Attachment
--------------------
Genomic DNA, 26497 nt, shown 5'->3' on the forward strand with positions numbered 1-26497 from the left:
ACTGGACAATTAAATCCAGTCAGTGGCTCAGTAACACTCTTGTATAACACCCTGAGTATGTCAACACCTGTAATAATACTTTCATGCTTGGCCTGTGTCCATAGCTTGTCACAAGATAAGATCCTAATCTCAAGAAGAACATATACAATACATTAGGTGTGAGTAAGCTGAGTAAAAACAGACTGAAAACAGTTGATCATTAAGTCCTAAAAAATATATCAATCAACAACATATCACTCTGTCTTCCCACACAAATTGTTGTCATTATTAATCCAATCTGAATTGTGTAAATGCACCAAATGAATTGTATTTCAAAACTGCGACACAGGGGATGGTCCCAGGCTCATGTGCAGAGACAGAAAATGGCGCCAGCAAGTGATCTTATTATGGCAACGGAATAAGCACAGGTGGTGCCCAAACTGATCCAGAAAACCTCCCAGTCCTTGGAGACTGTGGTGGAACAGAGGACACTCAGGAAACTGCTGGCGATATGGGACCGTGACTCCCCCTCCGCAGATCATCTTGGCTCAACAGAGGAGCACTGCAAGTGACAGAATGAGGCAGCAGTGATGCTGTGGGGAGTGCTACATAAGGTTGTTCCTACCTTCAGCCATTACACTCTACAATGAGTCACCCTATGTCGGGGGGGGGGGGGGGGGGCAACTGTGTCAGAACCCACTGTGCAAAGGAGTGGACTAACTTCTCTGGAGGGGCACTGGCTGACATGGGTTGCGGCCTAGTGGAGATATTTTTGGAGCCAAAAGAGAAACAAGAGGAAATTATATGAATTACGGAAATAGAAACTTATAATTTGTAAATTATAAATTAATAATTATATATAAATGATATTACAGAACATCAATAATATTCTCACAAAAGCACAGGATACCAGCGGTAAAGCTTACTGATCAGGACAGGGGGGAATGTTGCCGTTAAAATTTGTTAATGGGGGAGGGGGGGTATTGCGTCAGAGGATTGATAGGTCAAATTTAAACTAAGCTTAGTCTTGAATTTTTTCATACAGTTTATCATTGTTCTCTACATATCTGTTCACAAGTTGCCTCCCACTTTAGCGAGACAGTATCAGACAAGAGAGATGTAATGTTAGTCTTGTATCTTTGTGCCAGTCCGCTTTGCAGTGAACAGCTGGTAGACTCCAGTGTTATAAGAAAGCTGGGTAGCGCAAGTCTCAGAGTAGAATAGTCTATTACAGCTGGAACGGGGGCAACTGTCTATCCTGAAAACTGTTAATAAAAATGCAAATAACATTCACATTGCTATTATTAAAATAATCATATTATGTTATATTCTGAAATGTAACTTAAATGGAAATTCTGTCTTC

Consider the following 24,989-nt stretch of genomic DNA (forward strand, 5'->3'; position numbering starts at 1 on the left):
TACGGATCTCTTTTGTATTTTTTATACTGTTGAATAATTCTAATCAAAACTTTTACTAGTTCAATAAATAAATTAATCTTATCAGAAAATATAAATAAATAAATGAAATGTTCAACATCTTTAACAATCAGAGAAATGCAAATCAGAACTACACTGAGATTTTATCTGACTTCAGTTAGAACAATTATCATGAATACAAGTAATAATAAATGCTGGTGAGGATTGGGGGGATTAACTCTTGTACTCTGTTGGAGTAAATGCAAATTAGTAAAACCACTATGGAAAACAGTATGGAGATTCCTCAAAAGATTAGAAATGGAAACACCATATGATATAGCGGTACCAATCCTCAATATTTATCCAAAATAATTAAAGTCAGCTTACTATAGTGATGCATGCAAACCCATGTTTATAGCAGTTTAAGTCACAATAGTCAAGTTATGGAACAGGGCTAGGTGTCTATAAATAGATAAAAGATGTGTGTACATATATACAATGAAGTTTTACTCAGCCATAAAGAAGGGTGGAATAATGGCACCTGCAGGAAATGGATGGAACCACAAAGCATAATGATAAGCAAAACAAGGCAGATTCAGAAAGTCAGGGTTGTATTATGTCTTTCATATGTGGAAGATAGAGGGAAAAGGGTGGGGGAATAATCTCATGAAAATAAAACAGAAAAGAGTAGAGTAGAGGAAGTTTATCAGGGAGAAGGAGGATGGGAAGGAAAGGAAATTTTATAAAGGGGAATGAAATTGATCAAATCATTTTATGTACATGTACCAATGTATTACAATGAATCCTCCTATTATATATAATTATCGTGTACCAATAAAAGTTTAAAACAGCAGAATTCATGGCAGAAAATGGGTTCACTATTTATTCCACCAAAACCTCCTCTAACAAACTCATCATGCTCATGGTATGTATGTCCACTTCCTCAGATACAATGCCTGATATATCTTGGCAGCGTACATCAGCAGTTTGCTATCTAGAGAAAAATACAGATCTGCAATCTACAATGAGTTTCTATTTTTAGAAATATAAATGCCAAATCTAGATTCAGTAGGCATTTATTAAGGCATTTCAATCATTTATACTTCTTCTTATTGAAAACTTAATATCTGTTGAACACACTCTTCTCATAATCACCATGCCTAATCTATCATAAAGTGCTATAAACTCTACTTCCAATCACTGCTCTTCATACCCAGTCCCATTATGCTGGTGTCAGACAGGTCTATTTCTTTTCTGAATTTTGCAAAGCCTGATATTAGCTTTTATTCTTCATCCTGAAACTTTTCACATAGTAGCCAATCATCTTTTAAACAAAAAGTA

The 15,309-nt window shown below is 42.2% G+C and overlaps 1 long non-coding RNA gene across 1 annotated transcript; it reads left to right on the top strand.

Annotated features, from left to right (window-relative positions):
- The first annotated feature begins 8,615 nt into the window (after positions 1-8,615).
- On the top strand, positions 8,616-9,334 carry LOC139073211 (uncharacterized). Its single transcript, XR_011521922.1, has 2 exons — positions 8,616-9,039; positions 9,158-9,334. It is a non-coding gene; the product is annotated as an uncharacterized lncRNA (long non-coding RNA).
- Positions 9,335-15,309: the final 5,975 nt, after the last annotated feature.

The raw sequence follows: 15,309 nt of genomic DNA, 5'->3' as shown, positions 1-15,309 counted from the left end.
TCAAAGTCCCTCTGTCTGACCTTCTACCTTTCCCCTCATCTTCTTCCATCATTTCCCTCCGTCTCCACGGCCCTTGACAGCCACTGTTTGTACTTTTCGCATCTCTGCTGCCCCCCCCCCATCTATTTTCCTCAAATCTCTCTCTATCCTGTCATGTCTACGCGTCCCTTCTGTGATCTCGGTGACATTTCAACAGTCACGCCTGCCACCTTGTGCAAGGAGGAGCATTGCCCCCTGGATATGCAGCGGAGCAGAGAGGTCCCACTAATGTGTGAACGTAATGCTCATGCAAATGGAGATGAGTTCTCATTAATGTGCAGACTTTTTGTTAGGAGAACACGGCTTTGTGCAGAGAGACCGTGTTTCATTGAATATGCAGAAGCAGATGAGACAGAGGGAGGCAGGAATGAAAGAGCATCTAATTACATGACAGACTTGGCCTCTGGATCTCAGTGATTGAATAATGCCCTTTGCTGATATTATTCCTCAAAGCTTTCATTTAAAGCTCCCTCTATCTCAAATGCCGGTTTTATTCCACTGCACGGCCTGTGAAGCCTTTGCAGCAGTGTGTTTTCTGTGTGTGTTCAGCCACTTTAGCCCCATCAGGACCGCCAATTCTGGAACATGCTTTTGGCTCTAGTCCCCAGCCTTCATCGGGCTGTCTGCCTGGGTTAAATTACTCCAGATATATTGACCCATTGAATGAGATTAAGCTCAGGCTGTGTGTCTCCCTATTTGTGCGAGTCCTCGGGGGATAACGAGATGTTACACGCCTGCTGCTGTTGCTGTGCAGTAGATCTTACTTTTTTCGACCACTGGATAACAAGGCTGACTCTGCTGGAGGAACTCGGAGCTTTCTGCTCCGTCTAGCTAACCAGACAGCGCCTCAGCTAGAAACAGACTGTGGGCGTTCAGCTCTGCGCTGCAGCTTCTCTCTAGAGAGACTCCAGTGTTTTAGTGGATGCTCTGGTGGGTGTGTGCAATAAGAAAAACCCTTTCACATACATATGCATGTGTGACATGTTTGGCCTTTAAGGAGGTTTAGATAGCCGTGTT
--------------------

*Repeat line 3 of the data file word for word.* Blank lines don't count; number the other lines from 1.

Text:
Consider the following 24,989-nt stretch of genomic DNA (forward strand, 5'->3'; position numbering starts at 1 on the left):